KDE2 is still alpha and there are issues getting in the way of making this really giving users a gain yet, but it's being worked on. KDE2 will certainly not require any more resources than KDE1, and hopefully will require even less.
OLinux: What are the better features KDE will bring to users that Windows doesn't have? Can KDE already compete with Windows2000 in terms of GUI?
Mosfet: Absolutely! KDE2 intends to compete with Windows head-on in all features - no excuses made. We got the components, the transparent access to the web, the modern C++ API, developer support, and the applications needed to seriously contend for user's desktops. As far as the GUI, that is a matter I specifically deal with and I believe ours is becoming far superior. Although as a fan of Mac and BeOS interfaces, I feel most UI's are superior... what will be the default look and feel of KDE2 is drastically improved from KDE1.
OLinux: When KDE expect to release KOffice1.0?
Mosfet: Alongside the release of KDE2.0, which is now in a library freeze preparing for the second alpha release. I'm not sure if there will be a third or if after that we will go straight to betas. KDE does have a long beta cycle though, we will not release an official version until we are sure it works well for the majority of people. We feel that is our responsibility to the users of KDE, who have come to expect a stable system.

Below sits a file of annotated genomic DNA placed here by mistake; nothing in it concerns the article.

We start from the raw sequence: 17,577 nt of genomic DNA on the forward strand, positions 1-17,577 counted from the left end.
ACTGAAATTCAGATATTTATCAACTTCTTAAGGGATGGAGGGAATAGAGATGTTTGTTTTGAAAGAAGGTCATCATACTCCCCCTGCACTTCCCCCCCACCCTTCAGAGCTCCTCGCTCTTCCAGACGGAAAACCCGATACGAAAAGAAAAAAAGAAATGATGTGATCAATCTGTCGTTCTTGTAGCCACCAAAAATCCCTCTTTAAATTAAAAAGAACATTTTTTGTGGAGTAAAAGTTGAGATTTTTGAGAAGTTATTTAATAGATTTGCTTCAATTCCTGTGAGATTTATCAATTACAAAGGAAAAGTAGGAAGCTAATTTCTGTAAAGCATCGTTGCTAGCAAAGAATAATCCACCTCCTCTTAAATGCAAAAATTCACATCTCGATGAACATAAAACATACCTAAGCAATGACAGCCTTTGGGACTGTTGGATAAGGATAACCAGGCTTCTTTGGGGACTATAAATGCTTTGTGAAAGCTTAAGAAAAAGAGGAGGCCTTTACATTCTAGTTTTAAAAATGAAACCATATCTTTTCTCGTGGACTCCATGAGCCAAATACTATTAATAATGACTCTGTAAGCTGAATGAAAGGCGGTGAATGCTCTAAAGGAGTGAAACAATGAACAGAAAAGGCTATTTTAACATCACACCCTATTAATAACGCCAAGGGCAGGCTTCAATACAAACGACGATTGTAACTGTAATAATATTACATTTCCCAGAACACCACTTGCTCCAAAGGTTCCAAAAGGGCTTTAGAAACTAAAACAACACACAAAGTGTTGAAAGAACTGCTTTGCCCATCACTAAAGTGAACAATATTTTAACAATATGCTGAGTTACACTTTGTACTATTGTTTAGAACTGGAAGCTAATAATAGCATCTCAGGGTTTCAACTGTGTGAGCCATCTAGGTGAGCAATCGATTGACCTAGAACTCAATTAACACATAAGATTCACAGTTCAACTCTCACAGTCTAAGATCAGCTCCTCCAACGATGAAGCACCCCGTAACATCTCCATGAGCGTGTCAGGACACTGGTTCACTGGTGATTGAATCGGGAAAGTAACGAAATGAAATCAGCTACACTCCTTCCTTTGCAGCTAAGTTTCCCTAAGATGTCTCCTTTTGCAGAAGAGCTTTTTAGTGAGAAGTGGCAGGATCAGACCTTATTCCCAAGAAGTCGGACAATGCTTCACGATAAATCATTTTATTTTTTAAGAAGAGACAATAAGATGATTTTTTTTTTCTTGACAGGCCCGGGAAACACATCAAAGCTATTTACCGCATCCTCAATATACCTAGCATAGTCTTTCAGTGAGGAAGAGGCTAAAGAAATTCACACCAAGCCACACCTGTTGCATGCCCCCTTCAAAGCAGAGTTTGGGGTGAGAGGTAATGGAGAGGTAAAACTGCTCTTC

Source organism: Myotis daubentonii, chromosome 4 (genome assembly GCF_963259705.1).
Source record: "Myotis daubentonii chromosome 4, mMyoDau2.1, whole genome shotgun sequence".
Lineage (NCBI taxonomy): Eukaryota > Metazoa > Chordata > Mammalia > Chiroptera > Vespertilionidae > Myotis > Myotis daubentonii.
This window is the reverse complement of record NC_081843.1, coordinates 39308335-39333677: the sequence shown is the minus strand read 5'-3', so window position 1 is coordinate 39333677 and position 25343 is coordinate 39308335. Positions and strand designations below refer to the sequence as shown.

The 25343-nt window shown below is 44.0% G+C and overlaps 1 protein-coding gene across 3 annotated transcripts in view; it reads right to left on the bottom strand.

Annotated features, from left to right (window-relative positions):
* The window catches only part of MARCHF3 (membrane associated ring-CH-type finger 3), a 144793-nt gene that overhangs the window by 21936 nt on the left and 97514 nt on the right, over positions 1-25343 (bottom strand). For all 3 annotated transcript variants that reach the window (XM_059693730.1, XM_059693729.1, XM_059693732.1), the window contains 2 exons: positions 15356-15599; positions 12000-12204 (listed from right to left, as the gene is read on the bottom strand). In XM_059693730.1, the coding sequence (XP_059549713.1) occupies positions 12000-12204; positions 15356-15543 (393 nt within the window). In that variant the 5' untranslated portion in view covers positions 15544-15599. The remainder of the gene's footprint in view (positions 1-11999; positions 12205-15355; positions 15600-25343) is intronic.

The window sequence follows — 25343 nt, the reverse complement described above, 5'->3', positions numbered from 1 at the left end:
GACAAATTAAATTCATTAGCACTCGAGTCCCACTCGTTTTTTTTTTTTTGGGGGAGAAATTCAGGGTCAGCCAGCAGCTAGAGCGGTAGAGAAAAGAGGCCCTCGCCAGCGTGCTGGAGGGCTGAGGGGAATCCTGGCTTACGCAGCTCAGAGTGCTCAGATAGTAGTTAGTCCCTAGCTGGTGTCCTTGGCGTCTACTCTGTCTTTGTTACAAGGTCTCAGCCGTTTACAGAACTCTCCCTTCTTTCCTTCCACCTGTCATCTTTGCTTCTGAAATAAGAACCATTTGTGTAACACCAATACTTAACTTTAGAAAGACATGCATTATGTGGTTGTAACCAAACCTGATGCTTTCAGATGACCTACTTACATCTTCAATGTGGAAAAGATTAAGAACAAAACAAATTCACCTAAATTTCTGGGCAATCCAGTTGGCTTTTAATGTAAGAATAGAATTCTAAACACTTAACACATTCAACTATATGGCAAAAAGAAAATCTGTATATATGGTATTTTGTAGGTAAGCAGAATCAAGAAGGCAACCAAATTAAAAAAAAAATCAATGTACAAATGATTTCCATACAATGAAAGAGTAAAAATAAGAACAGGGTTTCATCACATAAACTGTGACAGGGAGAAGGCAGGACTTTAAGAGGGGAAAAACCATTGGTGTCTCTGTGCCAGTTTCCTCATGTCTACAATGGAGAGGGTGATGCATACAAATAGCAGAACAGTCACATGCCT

OLinux: How do you see the Digital Society and future of Intenet five years from now? Say something about ecommerce, wireless internet, hand held appliances briefly.
Mosfet: Eeek, a long stream of buzzwords! Hell, I don't know. We will all probably be out of shape and unable to tolerate sunlight because of too much time on the internet ;-) That's about all I know...
OLinux: Send a message to programers in Brazil that work in Free Software/Opensource projects and to OLinux user's?
Mosfet: Brazil rocks! I lost my credit rating there last year...
[By the way, I really like the animated image of the turning gears in the bottom left of the KDE web site. -Ed.]